Service and Support Dogs

Maya is an 8-year-old emotional support animal for her owner, business sophomore Lexi Org.

The growing presence of animals on campus in recent years has created curiosity and prejudice surrounding service and emotional support animals.

By definition, a service animal is a dog trained to do a specific task which benefits a person with a disability, according to the Americans with Disabilities Act (ADA) National Network website. Emotional support animals (ESAs) differ in they can be any animal that provides comfort and overall companionship to their owner, but they are not trained to do specific tasks.

Kristie Orr, the director of Texas A&M’s Disability Resources, formerly known as Disability Services, said emotional support animals must be registered with their department in order to live in on-campus housing. However, service dogs do not need to be registered and can go anywhere on campus where they do not pose a health and safety threat to the animal.

There is no national registry for service animals. However, Orr said they can be trained at agencies or organizations across the country where they learn how to perform specific tasks for owners, such as to recognizing when their owner’s blood pressure is too high or when the person is having an anxiety attack.

The handler’s rights, defined within the Americans with Disabilities Act, prohibits anyone from requiring a person to provide proof their animal is a service dog, which can make it difficult to distinguish emotional support animals and service dogs in public areas. Rachel Fournier, a former student with an emotional support dog named Maggie, said some people take advantage of this law and purposefully mislabel their ESA as a service dog so they can bring them into stores or other public places.

“People need to educate themselves on what qualifies as a service dog, and if they really want to train their dog to do a specific task for them, then they should research it instead of just buying something online or throwing a vest on it,” Fournier said. “There are people out there that have medical illnesses that will cause them to get dangerously hurt if their dog gets distracted by yours.”

Orr said there has been an increase in the amount of dogs on campus in recent years, which is both exciting and challenging. The university does not have a rule against bringing pets on campus, but they cannot go inside any buildings unless they are is a service dog. Orr said it is common courtesy to be aware of the pet and only bring it on campus if it is well trained so it does not distract a service dog from its work.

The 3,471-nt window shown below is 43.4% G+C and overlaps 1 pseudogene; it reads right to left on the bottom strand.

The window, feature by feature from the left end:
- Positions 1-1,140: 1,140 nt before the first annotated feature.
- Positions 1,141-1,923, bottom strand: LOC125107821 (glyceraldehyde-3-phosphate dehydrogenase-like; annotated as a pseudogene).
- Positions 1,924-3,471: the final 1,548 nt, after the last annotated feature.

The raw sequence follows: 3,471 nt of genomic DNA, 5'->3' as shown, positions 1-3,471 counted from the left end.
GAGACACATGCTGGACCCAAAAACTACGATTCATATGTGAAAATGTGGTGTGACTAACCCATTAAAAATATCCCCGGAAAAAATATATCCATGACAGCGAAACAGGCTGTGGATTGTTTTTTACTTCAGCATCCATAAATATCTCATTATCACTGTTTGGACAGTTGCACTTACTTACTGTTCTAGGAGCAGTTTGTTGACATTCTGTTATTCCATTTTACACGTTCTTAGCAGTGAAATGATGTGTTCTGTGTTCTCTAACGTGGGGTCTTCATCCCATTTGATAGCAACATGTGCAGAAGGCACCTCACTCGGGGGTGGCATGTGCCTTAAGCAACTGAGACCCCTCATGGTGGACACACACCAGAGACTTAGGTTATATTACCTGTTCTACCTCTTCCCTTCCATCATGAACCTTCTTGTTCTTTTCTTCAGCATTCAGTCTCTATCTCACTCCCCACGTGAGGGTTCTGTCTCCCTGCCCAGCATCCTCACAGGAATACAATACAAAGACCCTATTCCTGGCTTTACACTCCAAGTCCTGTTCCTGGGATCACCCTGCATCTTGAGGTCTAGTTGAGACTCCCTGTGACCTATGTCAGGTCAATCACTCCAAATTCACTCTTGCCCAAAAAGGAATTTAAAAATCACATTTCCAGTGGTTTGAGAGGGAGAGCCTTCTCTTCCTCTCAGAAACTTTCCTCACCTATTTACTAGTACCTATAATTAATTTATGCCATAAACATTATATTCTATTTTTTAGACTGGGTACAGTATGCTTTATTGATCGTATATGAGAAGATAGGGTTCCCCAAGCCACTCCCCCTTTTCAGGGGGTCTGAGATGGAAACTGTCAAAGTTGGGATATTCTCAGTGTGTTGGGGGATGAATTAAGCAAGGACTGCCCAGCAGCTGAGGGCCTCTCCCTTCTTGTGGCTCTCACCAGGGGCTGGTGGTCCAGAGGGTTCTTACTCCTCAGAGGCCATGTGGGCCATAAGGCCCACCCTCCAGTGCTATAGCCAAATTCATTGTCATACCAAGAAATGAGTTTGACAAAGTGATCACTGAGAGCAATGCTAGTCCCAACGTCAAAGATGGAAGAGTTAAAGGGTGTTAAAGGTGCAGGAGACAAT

“I think it’s important for people to be aware of their animal, so if they’re bringing a pet on campus just be thoughtful … about the dog’s behavior,” Orr said. “We know that when people are falsely using service animals, that it makes it much more challenging for those that need them.”

For those who respect the difference, emotional support animals can provide comfort for their owners without necessarily needing to always be by their side, said Lexi Ong, a business sophomore with an ESA named Maya.

“The presence of them helps in day-to-day life; alleviating whatever issues you deal with so [you] can be more independent and productive,” Ong said. “Having emotional support animals keeps people accountable and puts more structure in their lives. It gives us something to put focus into that is something we want to take care of.”

Despite the negative connotation often surrounding emotional support animals, Ong and Fournier both said ESAs could provide emotional comfort for people who legitimately need it.

Disability Resources advises the campus community to recognize that regardless of any preconceptions or assumptions, students should be more aware of the need for both service animals and emotional support animals.

“I think there are times when people see a dog on campus and the person with the dog does not appear to have a disability that there may be a bit more questioning there,” Orr said. “I assume if I see a dog that it is a service animal, and I don’t try to question that because it is not my place.”

The Disability Resources website highlights service animal etiquette everyone on and off campus should follow, as defined below:

“Keep fellow Aggies safe: Touching or interacting with a service animal can be dangerous or life-threatening.

“Consider leaving pets at home: Other animals can interfere with the work of a service animal and put your fellow students at risk.

“Respect the privacy of the service animal team: Ask permission before taking photos or videos and before posting them online.

“Think of the service animal like a wheelchair: Understand the service animal plays a critical role for a student.”

Orr said one of the biggest challenges students with service animals on campus face today is the attention through social media. People often want to take photos or videos of service animals because they think they are cute, but this can make the person with the dog feel uncomfortable. Orr said it is important to realize that a person with a service dog does have a disability, and they may or may not want that posted on social media.

“People just want to be treated like a person,” Orr said. “Respect the privacy of the individual.”

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